3 great friends and I have been planning a trip to celebrate Dia de Los Muertos (Day of the Dead – DOTD) in Chiapas, Mexico for 2 solid years. Like everyone else who planned international trips in the last 18 months, we had to cancel a few times. Boo. After a long wait, vaccinations and lifted travel restrictions, we were finally able to make it a reality this year!
If you don’t know where Chiapas is, it’s one of the southern states in Mexico on the border of Guatemala. It’s also home to 12 federally recognized ethnicities who are direct descendants of ancient Mayans. Not something frequently seen in other locales of Mexico – certainly not in Cancun or Playa del Carmen where American tourists run amok. This diversity makes Chiapas particularly special.
“If people can’t acknowledge the wisdom of indigenous peoples, than that’s their loss” ~ Jay Griffiths
The capitol of Chiapas is Tuxtla Gutierrez, but the central gem of the area is San Cristobal de Las Casas. If you ever decide to visit, staying in San Cristobal is the way to go as several tours start in this colorful, Spanish colonial town. One can also find more than a few markets, tasty restaurants, ornate churches, and if you go during DOTD, there are nightly/daily parades and some of the best halloween trick-or- treaters I’ve ever seen. One thing we did not do was visit Palenque to see waterfalls and ruins, we just ran out of time. This part of the state is supposed to be pretty incredible – next time.
Rather than give you a play by play description of the town, thought I’d tell the story in pictures. Enjoy!
Our hotel, Casa Lum, was on a fabulous street, close to the action, restaurants, bars and shopping. It was the perfect jumping off point to explore the city and enjoy the parades and Halloween shenanigans. The people watching from the patio out front was insane – we spent a good chunk of time there.
San Cristobal is an incredible walking city – at first it’s a bit overwhelming with the flurry of activities, colors, and smells, but it soon becomes a normal part of the experience. There are quite a few europeans and indigenous people living in and around the city. (image of pink monster on the wall by SR)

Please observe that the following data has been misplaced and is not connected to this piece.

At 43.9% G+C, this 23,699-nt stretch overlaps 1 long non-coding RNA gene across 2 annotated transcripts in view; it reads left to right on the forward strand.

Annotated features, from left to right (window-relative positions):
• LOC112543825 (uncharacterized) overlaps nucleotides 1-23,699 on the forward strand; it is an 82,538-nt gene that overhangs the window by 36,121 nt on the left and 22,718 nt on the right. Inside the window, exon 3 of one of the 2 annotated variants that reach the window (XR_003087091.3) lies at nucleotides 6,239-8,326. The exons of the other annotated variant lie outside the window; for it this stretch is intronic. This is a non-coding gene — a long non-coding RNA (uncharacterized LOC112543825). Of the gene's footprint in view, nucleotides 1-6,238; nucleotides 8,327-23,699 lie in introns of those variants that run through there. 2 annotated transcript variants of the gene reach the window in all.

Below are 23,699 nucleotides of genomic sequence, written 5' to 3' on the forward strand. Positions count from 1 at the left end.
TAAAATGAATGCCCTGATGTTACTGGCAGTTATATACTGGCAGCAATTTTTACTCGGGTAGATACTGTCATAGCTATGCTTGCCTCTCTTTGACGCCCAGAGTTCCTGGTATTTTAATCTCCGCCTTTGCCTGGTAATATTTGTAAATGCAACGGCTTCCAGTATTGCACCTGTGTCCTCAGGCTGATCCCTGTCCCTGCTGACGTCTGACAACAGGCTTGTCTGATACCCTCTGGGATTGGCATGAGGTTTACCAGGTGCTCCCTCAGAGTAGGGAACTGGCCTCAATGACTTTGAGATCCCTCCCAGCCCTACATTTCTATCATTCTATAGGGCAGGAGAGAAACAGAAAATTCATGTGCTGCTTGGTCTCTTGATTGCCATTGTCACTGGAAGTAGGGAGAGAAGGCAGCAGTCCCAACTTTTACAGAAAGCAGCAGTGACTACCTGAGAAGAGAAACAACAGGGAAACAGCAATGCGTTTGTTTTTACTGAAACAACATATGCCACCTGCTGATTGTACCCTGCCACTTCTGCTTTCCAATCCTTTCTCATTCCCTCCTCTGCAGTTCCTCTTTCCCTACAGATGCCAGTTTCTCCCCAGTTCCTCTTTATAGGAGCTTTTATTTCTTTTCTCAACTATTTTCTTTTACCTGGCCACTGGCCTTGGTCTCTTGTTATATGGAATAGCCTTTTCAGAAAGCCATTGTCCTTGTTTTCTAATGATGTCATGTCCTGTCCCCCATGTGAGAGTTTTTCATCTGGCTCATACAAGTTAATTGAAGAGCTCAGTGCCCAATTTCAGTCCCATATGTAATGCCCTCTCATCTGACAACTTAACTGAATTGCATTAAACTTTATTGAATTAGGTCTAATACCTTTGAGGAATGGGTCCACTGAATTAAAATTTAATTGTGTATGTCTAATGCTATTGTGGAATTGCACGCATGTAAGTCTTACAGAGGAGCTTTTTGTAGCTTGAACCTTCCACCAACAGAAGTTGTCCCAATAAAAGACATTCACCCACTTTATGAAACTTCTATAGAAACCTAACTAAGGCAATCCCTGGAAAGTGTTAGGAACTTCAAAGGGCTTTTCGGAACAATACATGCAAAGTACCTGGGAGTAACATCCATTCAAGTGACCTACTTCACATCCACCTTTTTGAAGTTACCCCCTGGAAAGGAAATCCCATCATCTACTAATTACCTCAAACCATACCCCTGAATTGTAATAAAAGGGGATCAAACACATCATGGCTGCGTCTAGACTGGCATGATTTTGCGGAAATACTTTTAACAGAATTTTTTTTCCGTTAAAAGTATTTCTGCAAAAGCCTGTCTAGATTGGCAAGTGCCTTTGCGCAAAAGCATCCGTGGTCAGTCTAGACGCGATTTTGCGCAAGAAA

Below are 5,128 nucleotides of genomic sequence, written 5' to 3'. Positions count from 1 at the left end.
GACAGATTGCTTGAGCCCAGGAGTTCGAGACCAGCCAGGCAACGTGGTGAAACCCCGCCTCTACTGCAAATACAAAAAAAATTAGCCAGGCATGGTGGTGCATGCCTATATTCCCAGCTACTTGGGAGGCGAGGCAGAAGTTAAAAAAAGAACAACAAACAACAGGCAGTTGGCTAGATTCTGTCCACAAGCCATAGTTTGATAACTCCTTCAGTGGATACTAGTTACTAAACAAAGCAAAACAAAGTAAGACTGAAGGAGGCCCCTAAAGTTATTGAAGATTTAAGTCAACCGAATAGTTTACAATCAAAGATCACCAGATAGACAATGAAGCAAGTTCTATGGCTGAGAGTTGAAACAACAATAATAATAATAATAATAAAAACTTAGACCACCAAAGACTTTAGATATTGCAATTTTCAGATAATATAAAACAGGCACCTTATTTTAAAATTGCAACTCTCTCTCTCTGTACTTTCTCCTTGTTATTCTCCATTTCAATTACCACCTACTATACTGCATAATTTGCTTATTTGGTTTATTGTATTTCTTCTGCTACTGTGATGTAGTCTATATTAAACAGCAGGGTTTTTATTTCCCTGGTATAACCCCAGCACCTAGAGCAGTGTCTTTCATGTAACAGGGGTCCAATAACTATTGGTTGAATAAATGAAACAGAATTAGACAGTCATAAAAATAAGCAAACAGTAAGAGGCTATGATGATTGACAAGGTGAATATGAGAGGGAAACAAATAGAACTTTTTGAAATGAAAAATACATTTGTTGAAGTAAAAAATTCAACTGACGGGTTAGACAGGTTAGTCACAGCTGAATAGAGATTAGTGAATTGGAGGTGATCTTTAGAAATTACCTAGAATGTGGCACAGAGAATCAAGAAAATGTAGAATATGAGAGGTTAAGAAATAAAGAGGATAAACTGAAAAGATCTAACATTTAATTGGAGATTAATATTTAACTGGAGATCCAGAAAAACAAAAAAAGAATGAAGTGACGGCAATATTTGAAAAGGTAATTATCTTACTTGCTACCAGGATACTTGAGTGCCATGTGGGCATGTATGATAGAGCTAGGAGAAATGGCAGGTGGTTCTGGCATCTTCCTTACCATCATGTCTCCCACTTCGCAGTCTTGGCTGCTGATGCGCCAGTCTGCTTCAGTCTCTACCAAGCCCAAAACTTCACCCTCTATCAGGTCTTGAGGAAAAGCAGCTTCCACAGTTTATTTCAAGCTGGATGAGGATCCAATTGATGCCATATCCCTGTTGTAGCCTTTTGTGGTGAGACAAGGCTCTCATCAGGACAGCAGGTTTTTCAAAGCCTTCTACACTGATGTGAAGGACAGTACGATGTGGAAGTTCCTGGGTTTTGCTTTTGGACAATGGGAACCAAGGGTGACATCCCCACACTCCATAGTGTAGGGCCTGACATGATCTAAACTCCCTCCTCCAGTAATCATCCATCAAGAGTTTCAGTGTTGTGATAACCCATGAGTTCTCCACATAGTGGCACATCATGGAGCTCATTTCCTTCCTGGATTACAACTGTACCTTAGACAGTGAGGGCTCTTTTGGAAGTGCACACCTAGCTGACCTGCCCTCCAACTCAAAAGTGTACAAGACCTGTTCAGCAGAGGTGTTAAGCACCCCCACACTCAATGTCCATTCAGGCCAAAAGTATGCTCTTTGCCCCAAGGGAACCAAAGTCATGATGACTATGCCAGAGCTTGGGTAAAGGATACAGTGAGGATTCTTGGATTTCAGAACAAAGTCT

As mentioned earlier, there were daily parades which were sooo much fun! They were a nice mix of Day of the Dead and Halloween celebrations. We never quite knew when they would start, but they seemed to be never-ending. (image of the Catrina in yellow by KR – her new iPhone took some amazing pictures at night).
Trick or Treaters were out in full force for not 1, but 2 days. Lucky kids! They were the sweetest, most gracious little humans. One of my favorite things in life is handing out Halloween candy. October 31st in Chiapas was one of the most fun nights I’ve had in a long while! (images of 4 clowns, girl in blue, girls in red and black, and the joker all by KR).
“Halloween was confusing. All of my life my parents said, ‘Don’t take candy from strangers’. And then they dressed me up and said, ‘Go beg for it’. I didn’t know what to do! I’d knock on peoples doors and say ‘Trick or treat – no thank you.” ~ Rita Rudner
San Cristobal de La Casas is a town of roughly 200,000 residents. Given the strong faith of many in Mexico, there is a church in every neighborhood, all seemingly requiring a ton of stairs to ascend. (image of yellow church with blue sky by SR)
The decor and ambiance of the restaurants and cafes was soooo well done. We spent many hours in these beautiful places sipping wine and sharing laughs about the day’s adventures. We didn’t have one bad meal. In fact, I had some of the best Tres Leches cake in this sweet little town.
“I’m convinced that anyone who doesn’t like Mexican food is a psychopath” ~ Jim Gaffigan
There were definitely signs of the Dia de Los Muertos celebrations in San Cristobal, but not as many as we thought there might be. My friend KR, built an ofrenda for us so we could mourn and celebrate our loved ones who’s lives were lost too soon. It was the sweetest thing ever. Tears flowed freely.
We did manage to take a specific tour to the surrounding indigenous villages to share the Day of the Dead festivities with the locals. More on that later. (image with ridiculously hairy arm (mine) by KR)
In short, we laughed, cried, walked, explored, ate and drank our way through San Cristobal. It was one of the most fun experiences I’ve ever had in Mexico. Perhaps it was the timing or the best travel companions for this sort of trip. Regardless, I’ll never forget it.
…i choose this…